Another interesting thing about Christmas Eve night has to do with the all the nativity scenes. Nativity scenes (or Nacimientos) in general are extremely popular here. Like extremely. They feature in the décor of restaurants, banks, apartment buildings, malls, city squares, etc. Some are literally larger than life-sized and some are incredibly creative (we saw one this year made entirely out of poinsettias), but despite all the variety out there, they all have one thing in common: the baby Jesus is missing. That is, he is missing until Christmas Eve night. I absolutely love this detail and can’t believe how everyone pulls this off. Do they set an alarm to remember? Where do they keep the waiting babies? Who gets the placement privilege at the local mall? So many questions!
Día de los Santos Innocentes
Onto my least favorite of the wintertime holidays…Día de los Santos Innocentes is Mexico’s version of April Fool’s Day. It occurs every year on December 28th and started out as a day in which you could borrow something from someone without having to give it back, a sort of “finders keepers” day. However, over time, it has evolved to include all sorts of pranks pulled by family members, friends, and even news outlets. Basically, don’t trust anything you see or hear on this day, and definitely don’t lend anyone anything you might want back.
Noche Vieja y Año Nuevo
The next set of holidays on the list are, of course, New Years Eve and New Years Day. Celebrated much the same around the world, with food, fireworks, and late-night fun, there are a few Mexican traditions that stood out to me last year. The first being the 12 grapes you eat as the clock strikes midnight. The idea is that you make a wish for each grape (12 representing the 12 months of the New Year), and if you can get ‘em all down be the time the clock is done chiming, your wishes will come true. After trying this last year, I have to say that it is definitely harder than it sounds! Fireworks are another super common tradition, but not just at midnight. In fact, fireworks can be heard pretty much all December and well into January – another vestige of indigenous practices and a popular way of celebrating anything and everything in Mexico.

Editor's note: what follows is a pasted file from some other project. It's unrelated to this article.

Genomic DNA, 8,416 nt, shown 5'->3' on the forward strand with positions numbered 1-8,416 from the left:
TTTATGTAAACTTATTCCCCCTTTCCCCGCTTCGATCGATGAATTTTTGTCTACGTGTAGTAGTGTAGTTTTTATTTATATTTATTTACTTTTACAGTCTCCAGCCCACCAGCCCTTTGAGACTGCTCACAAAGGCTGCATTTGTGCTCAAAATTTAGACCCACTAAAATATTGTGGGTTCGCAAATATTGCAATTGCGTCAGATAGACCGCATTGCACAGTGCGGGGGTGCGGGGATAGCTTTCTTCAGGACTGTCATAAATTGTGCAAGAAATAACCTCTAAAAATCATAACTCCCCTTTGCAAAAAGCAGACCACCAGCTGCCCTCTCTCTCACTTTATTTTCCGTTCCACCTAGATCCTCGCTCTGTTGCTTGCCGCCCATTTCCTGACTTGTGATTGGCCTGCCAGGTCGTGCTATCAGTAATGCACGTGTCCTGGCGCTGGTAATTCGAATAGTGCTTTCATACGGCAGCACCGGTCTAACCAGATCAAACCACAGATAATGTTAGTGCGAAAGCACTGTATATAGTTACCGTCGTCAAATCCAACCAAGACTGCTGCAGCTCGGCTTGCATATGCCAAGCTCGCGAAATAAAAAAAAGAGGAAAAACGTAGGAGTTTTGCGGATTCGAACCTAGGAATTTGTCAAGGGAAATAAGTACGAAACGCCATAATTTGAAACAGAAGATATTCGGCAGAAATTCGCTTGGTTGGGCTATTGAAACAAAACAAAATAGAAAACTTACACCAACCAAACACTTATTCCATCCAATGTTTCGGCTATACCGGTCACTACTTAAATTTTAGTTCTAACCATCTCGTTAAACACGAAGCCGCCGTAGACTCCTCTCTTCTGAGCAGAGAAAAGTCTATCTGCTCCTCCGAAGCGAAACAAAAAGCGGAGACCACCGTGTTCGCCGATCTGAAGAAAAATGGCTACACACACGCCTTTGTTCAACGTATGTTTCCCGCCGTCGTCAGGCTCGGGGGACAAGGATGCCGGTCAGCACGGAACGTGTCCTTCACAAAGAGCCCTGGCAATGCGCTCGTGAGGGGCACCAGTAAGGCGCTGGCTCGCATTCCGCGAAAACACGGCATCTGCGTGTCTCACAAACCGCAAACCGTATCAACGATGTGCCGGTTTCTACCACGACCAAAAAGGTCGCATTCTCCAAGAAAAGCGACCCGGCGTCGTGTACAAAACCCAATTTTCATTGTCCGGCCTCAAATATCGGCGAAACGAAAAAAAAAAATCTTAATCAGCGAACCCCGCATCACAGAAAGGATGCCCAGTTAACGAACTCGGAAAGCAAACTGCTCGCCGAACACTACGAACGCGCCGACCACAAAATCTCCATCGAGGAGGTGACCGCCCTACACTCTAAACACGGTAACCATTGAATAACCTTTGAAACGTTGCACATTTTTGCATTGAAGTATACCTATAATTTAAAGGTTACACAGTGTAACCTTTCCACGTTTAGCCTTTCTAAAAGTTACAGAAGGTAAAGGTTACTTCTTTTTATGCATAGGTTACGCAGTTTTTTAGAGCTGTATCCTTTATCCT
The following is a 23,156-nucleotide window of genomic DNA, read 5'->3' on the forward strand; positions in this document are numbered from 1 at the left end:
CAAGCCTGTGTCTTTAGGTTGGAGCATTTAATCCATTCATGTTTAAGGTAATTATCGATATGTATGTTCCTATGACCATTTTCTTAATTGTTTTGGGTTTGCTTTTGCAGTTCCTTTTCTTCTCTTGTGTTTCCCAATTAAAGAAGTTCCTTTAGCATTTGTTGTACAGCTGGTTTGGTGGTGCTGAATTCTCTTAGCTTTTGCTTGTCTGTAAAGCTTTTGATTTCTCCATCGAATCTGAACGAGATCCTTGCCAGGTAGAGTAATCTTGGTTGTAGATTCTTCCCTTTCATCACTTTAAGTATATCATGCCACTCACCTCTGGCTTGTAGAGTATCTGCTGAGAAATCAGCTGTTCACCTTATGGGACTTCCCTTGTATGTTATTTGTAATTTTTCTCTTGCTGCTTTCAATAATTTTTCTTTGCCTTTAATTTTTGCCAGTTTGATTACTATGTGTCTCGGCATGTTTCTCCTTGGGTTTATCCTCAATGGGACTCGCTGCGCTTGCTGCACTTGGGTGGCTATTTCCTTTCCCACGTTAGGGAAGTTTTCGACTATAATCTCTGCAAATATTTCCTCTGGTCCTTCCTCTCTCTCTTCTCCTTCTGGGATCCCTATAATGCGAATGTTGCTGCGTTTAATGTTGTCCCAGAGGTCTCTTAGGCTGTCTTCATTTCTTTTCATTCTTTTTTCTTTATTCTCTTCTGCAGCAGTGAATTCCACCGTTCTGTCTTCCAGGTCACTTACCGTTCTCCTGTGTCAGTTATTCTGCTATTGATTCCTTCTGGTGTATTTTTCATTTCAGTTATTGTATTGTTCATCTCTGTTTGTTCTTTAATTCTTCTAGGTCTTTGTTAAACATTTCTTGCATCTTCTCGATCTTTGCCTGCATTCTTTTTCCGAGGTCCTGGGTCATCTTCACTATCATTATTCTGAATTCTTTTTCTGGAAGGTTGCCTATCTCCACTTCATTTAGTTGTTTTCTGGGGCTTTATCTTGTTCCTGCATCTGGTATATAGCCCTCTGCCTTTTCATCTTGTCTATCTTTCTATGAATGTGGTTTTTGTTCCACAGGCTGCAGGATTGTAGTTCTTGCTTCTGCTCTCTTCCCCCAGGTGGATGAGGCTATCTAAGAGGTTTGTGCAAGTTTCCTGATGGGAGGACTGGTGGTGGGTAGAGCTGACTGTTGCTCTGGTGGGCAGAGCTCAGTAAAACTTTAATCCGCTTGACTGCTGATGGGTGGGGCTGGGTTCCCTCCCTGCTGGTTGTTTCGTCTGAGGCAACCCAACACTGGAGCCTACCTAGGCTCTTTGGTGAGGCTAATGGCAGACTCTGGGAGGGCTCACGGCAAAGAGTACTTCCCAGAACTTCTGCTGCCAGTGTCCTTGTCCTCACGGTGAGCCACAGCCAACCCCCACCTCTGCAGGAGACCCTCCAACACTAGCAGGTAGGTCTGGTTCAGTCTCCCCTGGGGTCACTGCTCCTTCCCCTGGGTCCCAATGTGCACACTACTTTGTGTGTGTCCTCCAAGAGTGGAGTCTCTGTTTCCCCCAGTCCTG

Día de los Reyes y Candelaria
Finally, we come to the last two holidays of the season Día de los Reyes (January 6th) and Candelaria (February 2nd). Día de los Reyes or Day of the Kings (often known as Three Kings Day or Epiphany in the US) is a holiday that is probably more exciting as a child. It’s another day where kids can expect presents, this time from the Wise Men. And while adults might not get any presents, everyone does get to partake in the sharing of the rosca de reyes. A rosca is a ring-shaped pastry that has a hidden figurine of the baby Jesus somewhere inside. Usually, you eat the rosca with family or friends, and whoever gets the baby, then has to buy the tamales the following month on Candelaria. Roscas come in all different shapes and sizes these days (in fact, we got a rosca of tacos last year in addition to a more traditional pastry), but no matter what kind of rosca you eat, just remember to bite carefully! Also, I advise you to order your tamales for Candelaria days in advance – a mistake I won’t make again!
Wow! So many festivities to look forward to in next two months! Honestly, celebrating the local holidays is one of my favorite parts of living abroad, especially because we get to take these customs with us and celebrate them wherever we end up in the future! And now you can too! ¡Felices fiestas a tod@s!